# Calculate the support requirements for a load bearing wall -

I am in the process of removing a load bearing wall to open up the kitchen to the dining room. The house was built in the 1700 in the Cornwall(south England) and is constructed from stone using lime and sand mortar. It is a 2 story house.

I have removed the lath and plaster for the wall that I plan to remove(fig 1). The wall span it will need to support to is 2.4 meters. The supporting wall being removed is on the ground, so the beam needs to support the weight of the second floor. The room dimensions are 2.5m by 3.5 on the kitchen side of the wall and 4.5 by 3.5 on the dining room side of the wall. So I assume the total area the beam needs to support 4.5 X 3.5 + 2.5 X 3.5?

There is a brick wall on side that the beam(fig 2) can rest on. On the other side there is nothing but it does appear to have some concrete foundations(fig 3).

My question is how do I calculate the size of metal I beam or, ideally, oak beam that is needed and are the footings (image below) strong enough to support a vertical beam or do I need to remove them and build new one. Lastly what size/strength of vertical beam do I need to support the weight?

Fig 1 Fig 2 Fig 3

You have several issues: 1) new beam size, 2) adequate connections to the footings, 3) lateral loads, 4) footing size

1. I’m am American so I don’t know anything about meters, but I’ll try. It appears you want a 2.4m opening (about 8’).

You have one upper floor plus a roof system resting on this wall (header). So the kitchen side has 2.5m (7’) floor joists spanning the kitchen plus on the Dining Room side you have 3.5m (about 10’) upper floor spanning the Dining Room for a total of 6m (about 19.6’). However half will rest on other walls (not the header). Floor loads are 40 lbs. per square foot by U.S. codes. So 40 psf x 19.6’ /2 = 392 lbs. Live Load per linear foot plus Dead Load of 10 lbs. per square foot = 10 x 19.6/2 = 98 plf for a total load of 490 plf.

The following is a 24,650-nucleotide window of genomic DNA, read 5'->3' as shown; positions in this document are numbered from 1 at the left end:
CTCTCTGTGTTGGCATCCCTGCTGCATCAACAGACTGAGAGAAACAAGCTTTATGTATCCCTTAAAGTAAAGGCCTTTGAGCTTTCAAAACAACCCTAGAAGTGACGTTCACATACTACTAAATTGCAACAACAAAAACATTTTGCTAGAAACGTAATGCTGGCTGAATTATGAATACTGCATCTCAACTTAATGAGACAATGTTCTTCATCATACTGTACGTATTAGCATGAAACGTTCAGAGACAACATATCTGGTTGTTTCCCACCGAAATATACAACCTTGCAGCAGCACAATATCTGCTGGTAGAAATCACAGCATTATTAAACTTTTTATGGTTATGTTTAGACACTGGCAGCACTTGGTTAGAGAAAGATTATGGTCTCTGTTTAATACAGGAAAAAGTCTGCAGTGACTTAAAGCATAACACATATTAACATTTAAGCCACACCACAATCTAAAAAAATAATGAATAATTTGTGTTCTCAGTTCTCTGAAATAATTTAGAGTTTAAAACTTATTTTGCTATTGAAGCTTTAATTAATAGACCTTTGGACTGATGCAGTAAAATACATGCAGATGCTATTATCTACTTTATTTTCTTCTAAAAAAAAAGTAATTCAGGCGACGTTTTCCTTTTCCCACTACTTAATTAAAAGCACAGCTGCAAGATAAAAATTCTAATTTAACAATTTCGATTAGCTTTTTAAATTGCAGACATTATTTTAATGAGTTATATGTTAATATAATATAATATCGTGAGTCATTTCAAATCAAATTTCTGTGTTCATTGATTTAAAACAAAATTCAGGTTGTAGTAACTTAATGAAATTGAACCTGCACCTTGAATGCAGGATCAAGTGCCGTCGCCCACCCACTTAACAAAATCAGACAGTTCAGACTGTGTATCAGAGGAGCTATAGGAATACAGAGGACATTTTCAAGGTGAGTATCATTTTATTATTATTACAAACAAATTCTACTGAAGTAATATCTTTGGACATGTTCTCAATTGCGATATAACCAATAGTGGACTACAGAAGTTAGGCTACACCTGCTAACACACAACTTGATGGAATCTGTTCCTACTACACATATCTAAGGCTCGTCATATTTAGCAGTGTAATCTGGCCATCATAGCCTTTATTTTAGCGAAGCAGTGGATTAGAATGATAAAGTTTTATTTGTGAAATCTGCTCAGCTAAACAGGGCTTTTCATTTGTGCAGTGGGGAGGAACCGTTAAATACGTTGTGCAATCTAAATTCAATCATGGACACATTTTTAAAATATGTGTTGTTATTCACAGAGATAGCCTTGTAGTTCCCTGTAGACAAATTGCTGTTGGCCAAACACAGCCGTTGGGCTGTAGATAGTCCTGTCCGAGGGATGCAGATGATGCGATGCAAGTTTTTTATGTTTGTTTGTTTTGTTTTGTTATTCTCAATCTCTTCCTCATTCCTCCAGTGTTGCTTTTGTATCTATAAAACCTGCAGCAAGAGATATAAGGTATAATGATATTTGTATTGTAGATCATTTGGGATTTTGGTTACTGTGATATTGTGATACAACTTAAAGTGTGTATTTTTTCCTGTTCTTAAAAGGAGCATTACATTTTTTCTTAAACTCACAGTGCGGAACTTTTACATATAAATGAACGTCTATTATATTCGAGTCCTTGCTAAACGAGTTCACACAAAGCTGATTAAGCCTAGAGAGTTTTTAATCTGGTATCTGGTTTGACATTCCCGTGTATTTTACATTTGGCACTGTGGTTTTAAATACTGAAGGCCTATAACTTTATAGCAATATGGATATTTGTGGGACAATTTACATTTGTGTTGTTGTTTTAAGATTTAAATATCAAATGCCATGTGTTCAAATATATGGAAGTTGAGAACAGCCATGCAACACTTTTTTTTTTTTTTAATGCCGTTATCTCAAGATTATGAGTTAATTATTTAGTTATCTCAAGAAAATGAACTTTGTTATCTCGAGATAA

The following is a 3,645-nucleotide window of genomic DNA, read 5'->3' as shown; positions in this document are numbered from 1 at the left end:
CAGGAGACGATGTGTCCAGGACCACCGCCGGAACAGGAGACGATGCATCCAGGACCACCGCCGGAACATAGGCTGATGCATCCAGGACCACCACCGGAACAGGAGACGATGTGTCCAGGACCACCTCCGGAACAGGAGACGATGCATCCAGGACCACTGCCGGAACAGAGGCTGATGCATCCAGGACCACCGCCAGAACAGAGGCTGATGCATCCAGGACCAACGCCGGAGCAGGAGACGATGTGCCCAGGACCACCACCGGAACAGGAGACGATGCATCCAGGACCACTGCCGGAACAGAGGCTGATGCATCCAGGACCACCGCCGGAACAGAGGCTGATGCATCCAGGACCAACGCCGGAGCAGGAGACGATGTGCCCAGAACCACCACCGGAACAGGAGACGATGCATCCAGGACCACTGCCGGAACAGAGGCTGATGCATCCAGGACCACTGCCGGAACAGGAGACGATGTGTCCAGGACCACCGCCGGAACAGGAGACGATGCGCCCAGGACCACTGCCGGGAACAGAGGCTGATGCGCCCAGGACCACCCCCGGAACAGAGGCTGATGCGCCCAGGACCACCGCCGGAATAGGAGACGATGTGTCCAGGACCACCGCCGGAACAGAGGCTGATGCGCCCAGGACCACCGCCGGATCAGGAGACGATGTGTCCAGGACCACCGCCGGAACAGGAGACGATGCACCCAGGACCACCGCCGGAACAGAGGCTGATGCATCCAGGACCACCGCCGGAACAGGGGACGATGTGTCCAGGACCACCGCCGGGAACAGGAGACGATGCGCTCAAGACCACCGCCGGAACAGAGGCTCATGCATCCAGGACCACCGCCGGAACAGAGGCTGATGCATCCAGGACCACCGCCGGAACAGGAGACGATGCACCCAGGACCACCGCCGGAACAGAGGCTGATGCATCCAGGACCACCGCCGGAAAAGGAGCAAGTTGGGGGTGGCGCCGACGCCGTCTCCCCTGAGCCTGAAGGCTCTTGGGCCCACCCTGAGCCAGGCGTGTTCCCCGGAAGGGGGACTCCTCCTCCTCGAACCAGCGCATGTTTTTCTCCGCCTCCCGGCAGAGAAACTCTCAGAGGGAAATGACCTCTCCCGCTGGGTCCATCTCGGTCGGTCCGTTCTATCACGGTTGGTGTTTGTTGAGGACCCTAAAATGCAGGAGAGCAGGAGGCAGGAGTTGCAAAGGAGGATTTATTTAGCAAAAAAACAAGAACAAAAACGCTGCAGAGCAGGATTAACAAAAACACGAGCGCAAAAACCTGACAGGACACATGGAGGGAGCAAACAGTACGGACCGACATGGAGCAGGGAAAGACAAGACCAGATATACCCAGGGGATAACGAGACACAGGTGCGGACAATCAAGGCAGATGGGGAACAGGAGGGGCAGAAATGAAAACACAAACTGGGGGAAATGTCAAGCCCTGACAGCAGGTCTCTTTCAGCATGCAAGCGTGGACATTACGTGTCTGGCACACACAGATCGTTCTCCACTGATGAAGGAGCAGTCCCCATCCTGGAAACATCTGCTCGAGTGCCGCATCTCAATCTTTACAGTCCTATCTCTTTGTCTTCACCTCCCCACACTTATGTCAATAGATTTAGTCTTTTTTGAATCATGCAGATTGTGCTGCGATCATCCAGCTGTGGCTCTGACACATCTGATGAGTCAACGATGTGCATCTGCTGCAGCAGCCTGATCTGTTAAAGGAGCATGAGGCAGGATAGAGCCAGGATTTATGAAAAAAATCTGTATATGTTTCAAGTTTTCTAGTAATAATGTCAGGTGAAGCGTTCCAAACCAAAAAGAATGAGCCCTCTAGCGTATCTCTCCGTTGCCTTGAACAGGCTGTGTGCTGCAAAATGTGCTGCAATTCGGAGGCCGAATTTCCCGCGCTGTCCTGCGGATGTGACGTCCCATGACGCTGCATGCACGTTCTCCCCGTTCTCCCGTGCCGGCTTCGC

I’m going to assume the roof is framed similar to the floor. So, roof loads are about 25 psf live loads (snow loads) plus 15 psf for dead loads. Therefore you have about 40 psf roof load.

Floor load = 490 plf, plus

Roof load = 392 plf

Total load = 882 plf on your new beam.

You’ll need something metrically equivalent to a 4x10.

1. I’d use steel connectors between the beam and 4x4 post.

2. The existing wall has some lateral bracing, so I’d cover the remaining wall with 1/2” plywood so it doesn’t move laterally.

3. The upper floor and roof are NOT distributed uniformly along the wall and then to the footing anymore. Therefore you’ll need a footing that can support 882 plf x 8’ / 2 = 3,528 lbs. at each end, which doesn’t seem unreasonable and you may be able to reuse your existing footings, but you’ll need it designed.

Note: I’d like to call everyone’s attention to the header’s connection to the “king stud” on right side of the existing opening. We’ve come along way in framing.

There is unfortunately no way of calculating this unless given blueprints of the house. Even if we did calculate it and even we overdid it, for something this big no inspector will pass it without an architect stamp.

I can mention two things before you start this...

• given the current construction I don't think the beam will be a big deal.
• you will almost surely will have to have new footings created. You will be made to dump a bunch of concrete on both sides and this could potentially be a much bigger deal than the header. (I get that the current footings worked for 300 years but they probably won't pass code for new work)

(also jealous because they stopped selling that fajita kit near me)